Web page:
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« July 2008 | Main | September 2008 »

Front Page » Monthly Archives » August 2008

By Larry James on August 31, 2008

And just when I was certain that I'd heard and seen just about everything related to poverty and homelessness in the U.S., along comes University of Michigan student Stephen Mills.

HUVs for our homeless (as in "homeless utility vehicles")? Hmmm. Maybe Mills is just facing some hard facts about how difficult it is for communities to find the will to put an end to homelessness.

Read more from this post here ...

By Gerald Britt on August 31, 2008

The Eagle Stirreth Her Nest and 'Dry Bones in the Valley' are two dynamic messages of the Reverend C.L. Franklin which have endured for several decades and which are remembered with incredible affection in the black church. Reverend C.L. Franklin, the father of Aretha Franklin was considered one of the profound influences on black preaching.

He was the pastor of the New Bethel Baptist Church in Detroit, Michigan, and one of the most popular preachers in the nation. Rev. Franklin was one of the first ministers to put his sermons on radio and record albums. A colleague of Dr. Martin Luther King, Jr., Franklin was the principal organizers of a march in Detroit in 1963. A march during which culminated in a speech in which Dr. King prefigured his 1963 March on Washington, 'I Have a Dream' message.

Read more from this post here ...

By Shala Mills on August 31, 2008

We returned home from the convention on Friday evening to discover that our Obama yard sign was missing. In a reversal of family roles, it was my husband who uttered the optimistic “maybe someone took it because they wanted it for their own yard.” Okay, so the truth is he said it tongue in cheek. And, as we both suspected, such wishful thinking was just that…wishful. I found the sign. Mutilated. Laying in a twisted mess in another part of the yard. The wires had been bent. The tough fabric wasn’t easy to tear, but the perpetrator had done his or her best, stretching and twisting at it until portions were a thinned out stretch of perforated plastic.

Read more from this post here ...

By Larry James on August 31, 2008

A movement is building momentum in the nation. It is...

Spiritual. Of the streets. Material. Real. Sacrificial. Young. Fearless. Significant. Eager.

Read more from this post here ...

By Dawne Leiker on August 31, 2008

I got the chance to hear Dan Rather speak on Wednesday of the Democratic Convention. “Journalists should be skeptical, not cynical," said Rather.

Those words were ringing in my head most of Thursday evening at Invesco Field. I had retained a pretty good dose of skepticism, if not cynicism. The careful harmonization of speeches, music, cheering and flag waving of the previous three nights had left me wondering if any of this convention was real.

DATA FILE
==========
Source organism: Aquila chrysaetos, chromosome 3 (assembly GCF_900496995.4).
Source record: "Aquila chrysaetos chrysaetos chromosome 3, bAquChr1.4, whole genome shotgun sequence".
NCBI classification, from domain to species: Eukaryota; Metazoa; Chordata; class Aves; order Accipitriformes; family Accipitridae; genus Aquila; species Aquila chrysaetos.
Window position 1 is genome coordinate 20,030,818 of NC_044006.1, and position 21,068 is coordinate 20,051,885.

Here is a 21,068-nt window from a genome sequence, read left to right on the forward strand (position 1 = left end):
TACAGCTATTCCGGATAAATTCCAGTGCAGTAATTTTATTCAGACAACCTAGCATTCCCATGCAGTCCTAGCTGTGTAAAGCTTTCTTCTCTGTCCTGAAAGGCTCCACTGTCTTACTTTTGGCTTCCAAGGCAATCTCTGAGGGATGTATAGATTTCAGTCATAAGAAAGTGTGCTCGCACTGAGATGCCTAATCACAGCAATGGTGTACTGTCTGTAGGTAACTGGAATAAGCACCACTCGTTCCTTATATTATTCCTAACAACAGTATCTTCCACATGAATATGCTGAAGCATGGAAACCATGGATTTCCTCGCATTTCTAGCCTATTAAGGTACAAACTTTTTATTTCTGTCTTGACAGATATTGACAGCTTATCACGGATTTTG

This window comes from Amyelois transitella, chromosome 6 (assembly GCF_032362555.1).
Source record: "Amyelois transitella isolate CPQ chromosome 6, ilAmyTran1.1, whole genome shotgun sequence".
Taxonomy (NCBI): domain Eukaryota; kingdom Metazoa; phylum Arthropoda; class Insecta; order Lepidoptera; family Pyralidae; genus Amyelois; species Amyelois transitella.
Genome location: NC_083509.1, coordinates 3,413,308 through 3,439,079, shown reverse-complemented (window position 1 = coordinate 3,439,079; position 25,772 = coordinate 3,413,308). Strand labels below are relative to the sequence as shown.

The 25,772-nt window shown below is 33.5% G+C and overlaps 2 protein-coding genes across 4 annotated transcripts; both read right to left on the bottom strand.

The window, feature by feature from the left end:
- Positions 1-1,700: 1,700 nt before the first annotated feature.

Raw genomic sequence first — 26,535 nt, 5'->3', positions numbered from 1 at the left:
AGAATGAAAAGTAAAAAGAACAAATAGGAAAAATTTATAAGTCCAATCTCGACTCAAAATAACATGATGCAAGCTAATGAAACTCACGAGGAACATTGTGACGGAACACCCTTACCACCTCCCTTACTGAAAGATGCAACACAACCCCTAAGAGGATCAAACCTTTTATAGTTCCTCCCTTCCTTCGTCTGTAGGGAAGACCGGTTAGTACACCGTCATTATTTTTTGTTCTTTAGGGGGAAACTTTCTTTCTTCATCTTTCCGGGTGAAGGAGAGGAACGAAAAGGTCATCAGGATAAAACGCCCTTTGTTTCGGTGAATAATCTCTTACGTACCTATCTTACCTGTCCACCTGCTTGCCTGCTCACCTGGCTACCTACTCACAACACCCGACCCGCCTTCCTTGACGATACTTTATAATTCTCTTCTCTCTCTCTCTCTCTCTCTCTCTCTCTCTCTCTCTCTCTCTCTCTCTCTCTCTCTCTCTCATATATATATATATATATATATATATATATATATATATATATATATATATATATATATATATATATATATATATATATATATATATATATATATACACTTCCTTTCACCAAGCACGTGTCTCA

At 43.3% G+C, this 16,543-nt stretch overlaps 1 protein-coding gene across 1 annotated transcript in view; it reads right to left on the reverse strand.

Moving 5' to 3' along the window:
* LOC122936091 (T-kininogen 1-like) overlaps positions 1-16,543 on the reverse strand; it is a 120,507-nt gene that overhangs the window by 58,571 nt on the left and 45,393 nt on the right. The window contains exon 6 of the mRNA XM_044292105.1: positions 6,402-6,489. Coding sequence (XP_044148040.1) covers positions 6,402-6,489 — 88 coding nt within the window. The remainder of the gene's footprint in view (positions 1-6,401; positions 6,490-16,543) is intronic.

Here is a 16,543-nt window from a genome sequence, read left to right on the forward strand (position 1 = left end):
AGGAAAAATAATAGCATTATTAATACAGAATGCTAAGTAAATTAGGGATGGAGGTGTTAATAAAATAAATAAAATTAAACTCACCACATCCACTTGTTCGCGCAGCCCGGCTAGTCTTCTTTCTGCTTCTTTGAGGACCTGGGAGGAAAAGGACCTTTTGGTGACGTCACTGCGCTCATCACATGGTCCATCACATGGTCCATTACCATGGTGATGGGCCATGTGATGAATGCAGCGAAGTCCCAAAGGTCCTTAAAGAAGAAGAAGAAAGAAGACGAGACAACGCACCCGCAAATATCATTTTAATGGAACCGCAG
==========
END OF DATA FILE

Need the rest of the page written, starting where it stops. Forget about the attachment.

Sitting in the stands with a clan of media, the skepticism was palpable throughout the evening. Crowds would begin “the wave” .... and it would somehow flatten as it hit the media section, only to surge again once more as it hit the next section.

Read more from this post here ...

By Gerald Britt on August 31, 2008


"Every gun that is made, every warship launched, every rocket fired, signifies in the final sense a theft from those who hunger and are not fed, those who are cold and are not clothed."

Dwight David Eisenhower
1890-1969
President
1953-1961

By Sarah Burris on August 31, 2008

Update: CNN Reports: "He said he would not go to Louisiana because he did not want to impede the work of emergency officials." Doesn't stop John McCain, however, who will be there tomorrow.

As much as I would like to continue the focus of the positive message during DNC08, strong forces are gaining speed and power not too far away. I'm not just talking about RNC08, but a new threat to the US that cannot be preempted by military force.

Hurricane Gustav is scheduled to make landfall a few hours prior to President George W. Bush's address to the Republican National Convention in St. Paul on Monday.

I read an update on twitter from a friend who said this was like a giant ad buy from God to remind voters of the disasters of Katrina. But I'm sure Republicans will find some way to say this is a reason to re-elect them and further evidence that we must outlaw abortion, and be drilling everywhere to find more oil to burn.